Title IX

Bystander Intervention

In an effort to reduce the risk of sexual harassment or sexual assault and intimate partner violence, Michigan Tech utilizes a range of campaigns, strategies, and initiatives to promote awareness, education, risk reduction, and prevention programming and training.

Bystander engagement is highly encouraged through safe and positive intervention techniques and by empowering third-party intervention and prevention such as calling for help, identifying allies, and/or creating distractions. Bystander intervention is also referred to as being an Upstander.

Bringing in the Bystander

Bringing in the Bystander is a peer-to-peer training program that will be implemented in the Fall of 2019. This training offers a 90 minute or 4.5 hour interactive workshop that allows students to practice their skills in bystander intervention and an opportunity to learn more about the dynamics of sexual and intimate partner violence.

Steps You Can Take to Prevent Sexual Harassment and Sexual Assault

Everyone has a role to play in prevention. There are many different ways that you can step in or make a difference if you see someone at risk.

The key to keeping others safe is learning how to intervene in a way that fits the situation and your comfort level. Having this knowledge on hand can give you the confidence to step in when something isn't right. Speaking up can make all the difference, but it should never put your own safety at risk.

Here are a few ways to intervene:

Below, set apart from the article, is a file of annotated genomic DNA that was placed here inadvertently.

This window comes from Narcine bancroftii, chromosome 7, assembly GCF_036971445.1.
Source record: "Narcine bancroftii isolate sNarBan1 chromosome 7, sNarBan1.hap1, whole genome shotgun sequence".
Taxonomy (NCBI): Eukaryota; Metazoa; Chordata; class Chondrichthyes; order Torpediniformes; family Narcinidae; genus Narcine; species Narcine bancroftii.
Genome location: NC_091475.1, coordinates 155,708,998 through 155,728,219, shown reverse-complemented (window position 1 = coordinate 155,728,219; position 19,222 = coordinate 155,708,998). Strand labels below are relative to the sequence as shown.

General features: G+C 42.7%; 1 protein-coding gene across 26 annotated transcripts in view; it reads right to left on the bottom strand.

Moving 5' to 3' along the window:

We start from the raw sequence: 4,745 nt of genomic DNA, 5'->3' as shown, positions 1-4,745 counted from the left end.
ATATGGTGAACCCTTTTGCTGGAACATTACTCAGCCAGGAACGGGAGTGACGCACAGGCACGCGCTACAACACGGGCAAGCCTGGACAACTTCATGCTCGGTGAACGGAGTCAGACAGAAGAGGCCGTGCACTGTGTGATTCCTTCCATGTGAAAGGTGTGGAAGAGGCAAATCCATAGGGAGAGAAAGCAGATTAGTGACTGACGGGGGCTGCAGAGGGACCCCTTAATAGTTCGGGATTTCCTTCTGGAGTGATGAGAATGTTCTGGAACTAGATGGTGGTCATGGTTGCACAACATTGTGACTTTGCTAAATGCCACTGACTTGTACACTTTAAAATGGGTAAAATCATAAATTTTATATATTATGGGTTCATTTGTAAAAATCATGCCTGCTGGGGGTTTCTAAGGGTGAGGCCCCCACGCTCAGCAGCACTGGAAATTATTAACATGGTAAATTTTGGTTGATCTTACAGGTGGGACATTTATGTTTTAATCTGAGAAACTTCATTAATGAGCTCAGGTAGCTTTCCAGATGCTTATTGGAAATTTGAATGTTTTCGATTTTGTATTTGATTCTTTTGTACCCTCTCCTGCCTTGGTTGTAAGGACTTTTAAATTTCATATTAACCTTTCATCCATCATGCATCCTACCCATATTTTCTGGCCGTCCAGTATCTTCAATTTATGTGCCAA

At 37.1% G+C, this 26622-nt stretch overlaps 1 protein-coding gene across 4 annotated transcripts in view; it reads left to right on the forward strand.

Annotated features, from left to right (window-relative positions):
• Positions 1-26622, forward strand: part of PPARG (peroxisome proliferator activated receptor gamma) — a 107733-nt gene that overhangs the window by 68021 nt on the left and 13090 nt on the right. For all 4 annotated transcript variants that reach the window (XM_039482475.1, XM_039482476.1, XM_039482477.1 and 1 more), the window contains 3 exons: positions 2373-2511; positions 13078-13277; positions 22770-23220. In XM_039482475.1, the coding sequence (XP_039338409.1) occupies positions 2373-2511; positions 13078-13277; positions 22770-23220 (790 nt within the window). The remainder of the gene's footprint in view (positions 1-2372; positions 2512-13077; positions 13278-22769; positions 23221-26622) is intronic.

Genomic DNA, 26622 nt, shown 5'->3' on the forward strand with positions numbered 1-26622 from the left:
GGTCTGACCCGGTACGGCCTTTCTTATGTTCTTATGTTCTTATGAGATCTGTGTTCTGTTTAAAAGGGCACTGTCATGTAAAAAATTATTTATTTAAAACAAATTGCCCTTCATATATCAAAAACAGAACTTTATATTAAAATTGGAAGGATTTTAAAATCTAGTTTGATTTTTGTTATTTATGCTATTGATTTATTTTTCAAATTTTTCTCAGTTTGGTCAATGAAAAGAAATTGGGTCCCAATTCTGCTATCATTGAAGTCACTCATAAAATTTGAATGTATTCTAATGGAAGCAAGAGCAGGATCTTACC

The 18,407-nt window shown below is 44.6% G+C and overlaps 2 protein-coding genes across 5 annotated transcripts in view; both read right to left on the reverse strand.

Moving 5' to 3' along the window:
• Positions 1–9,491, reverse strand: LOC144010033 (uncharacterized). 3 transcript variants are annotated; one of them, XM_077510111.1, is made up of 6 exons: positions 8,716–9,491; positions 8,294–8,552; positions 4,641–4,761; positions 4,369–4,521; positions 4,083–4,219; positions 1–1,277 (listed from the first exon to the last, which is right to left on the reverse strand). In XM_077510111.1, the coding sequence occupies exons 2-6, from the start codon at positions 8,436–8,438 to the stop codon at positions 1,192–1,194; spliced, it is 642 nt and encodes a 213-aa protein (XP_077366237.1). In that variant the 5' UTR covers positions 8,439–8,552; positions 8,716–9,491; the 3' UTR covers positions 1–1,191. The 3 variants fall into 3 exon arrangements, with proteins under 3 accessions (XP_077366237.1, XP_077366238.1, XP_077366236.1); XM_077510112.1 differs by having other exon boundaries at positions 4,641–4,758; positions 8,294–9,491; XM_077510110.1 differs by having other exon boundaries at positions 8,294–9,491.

• Create a distraction
  • Ask directly
  • Refer to an authority
  • Enlist others

Create a Distraction

Do what you can to interrupt the situation. A distraction can give the person at risk a chance to get to a safe place.

  • Cut off the conversation with a diversion like, "Let's get pizza, I'm starving," or "This party is lame. Let's try somewhere else."
  • Bring out fresh food or drinks and offer them to everyone at the party, including the people you are concerned about.
  • Start an activity that draws other people in, like a game, a debate, or a dance party.

Ask Directly

  • Talk directly to the person who might be in trouble.
  • Ask questions like, "Who did you come here with?" or "Would you like me to stay with you?"

Refer to an Authority

Sometimes the safest way to intervene is to refer to a neutral party with the authority to change the situation, like an RA or the management staff of your local hangout.

  • Talk to a security guard, bartender, or another employee about your concerns. It's in their best interest to ensure that their patrons are safe, and they will usually be willing to step in.
  • Don't hesitate to call 911 if you are concerned for someone else's safety.

Enlist Others

It can be intimidating to approach a situation alone. Enlist another person to support you.

  • Ask someone to come with you to approach the person at risk. When it comes to expressing concern, sometimes there is power in numbers.
  • Ask someone to intervene in your place. For example, you could ask someone who knows the person at risk to escort them to the bathroom.
  • Enlist the friend of the person you're concerned about, "Your friend looks like they've had a lot to drink. Can you check on them?"

Your Actions Matter

Whether or not you were able to change the outcome, by stepping in your are helping to change the way people think about their role in preventing sexual assault/violence. If you suspect that someone you know has been sexually assaulted, there are steps you can take to support that person.

To speak with someone who is trained to help, call the National Sexual Assault Hotline at 800-656-HOPE (4673) or chat online at online.rainn.org.

Source: Rape Abuse & Incest National Network (RAINN)